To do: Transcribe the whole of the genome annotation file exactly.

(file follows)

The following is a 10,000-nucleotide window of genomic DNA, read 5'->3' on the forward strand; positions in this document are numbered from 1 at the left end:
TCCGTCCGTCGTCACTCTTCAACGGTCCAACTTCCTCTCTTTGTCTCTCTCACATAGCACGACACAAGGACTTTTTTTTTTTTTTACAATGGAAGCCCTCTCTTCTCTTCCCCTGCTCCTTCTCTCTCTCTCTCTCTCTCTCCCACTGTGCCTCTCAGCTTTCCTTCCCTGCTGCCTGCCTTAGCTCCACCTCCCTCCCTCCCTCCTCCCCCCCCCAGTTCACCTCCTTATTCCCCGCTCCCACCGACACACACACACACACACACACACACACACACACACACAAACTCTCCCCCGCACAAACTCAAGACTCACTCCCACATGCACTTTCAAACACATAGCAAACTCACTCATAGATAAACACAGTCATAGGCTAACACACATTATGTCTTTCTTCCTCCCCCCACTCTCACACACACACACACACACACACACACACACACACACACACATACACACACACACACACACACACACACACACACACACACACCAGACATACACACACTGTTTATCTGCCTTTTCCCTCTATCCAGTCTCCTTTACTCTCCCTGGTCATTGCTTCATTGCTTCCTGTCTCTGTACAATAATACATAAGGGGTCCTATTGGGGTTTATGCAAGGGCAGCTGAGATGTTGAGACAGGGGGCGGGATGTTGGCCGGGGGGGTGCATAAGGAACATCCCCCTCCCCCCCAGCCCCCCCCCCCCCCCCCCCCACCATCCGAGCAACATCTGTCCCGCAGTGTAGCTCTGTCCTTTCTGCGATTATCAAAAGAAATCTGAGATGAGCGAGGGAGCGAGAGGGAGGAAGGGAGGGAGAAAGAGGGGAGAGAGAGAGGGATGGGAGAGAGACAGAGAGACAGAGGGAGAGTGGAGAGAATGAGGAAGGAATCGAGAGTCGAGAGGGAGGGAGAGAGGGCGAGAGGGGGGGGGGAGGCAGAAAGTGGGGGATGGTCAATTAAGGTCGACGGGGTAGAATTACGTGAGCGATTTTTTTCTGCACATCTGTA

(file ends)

The following is a 10,000-nucleotide window of genomic DNA, read 5'->3' on the forward strand; positions in this document are numbered from 1 at the left end:
TCCGTCCGTCGTCACTCTTCAACGGTCCAACTTCCTCTCTTTGTCTCTCTCACATAGCACGACACAAGGACTTTTTTTTTTTTTTACAATGGAAGCCCTCTCTTCTCTTCCCCTGCTCCTTCTCTCTCTCTCTCTCTCTCTCCCACTGTGCCTCTCAGCTTTCCTTCCCTGCTGCCTGCCTTAGCTCCACCTCCCTCCCTCCCTCCTCCCCCCCCCAGTTCACCTCCTTATTCCCCGCTCCCACCGACACACACACACACACACACACACACACACACACACACAAACTCTCCCCCGCACAAACTCAAGACTCACTCCCACATGCACTTTCAAACACATAGCAAACTCACTCATAGATAAACACAGTCATAGGCTAACACACATTATGTCTTTCTTCCTCCCCCCACTCTCACACACACACACACACACACACACACACACACACACACACATACACACACACACACACACACACACACACACACACACACACCAGACATACACACACTGTTTATCTGCCTTTTCCCTCTATCCAGTCTCCTTTACTCTCCCTGGTCATTGCTTCATTGCTTCCTGTCTCTGTACAATAATACATAAGGGGTCCTATTGGGGTTTATGCAAGGGCAGCTGAGATGTTGAGACAGGGGGCGGGATGTTGGCCGGGGGGGTGCATAAGGAACATCCCCCTCCCCCCCAGCCCCCCCCCCCCCCCCCCCCACCATCCGAGCAACATCTGTCCCGCAGTGTAGCTCTGTCCTTTCTGCGATTATCAAAAGAAATCTGAGATGAGCGAGGGAGCGAGAGGGAGGAAGGGAGGGAGAAAGAGGGGAGAGAGAGAGGGATGGGAGAGAGACAGAGAGACAGAGGGAGAGTGGAGAGAATGAGGAAGGAATCGAGAGTCGAGAGGGAGGGAGAGAGGGCGAGAGGGGGGGGGGAGGCAGAAAGTGGGGGATGGTCAATTAAGGTCGACGGGGTAGAATTACGTGAGCGATTTTTTTCTGCACATCTGTA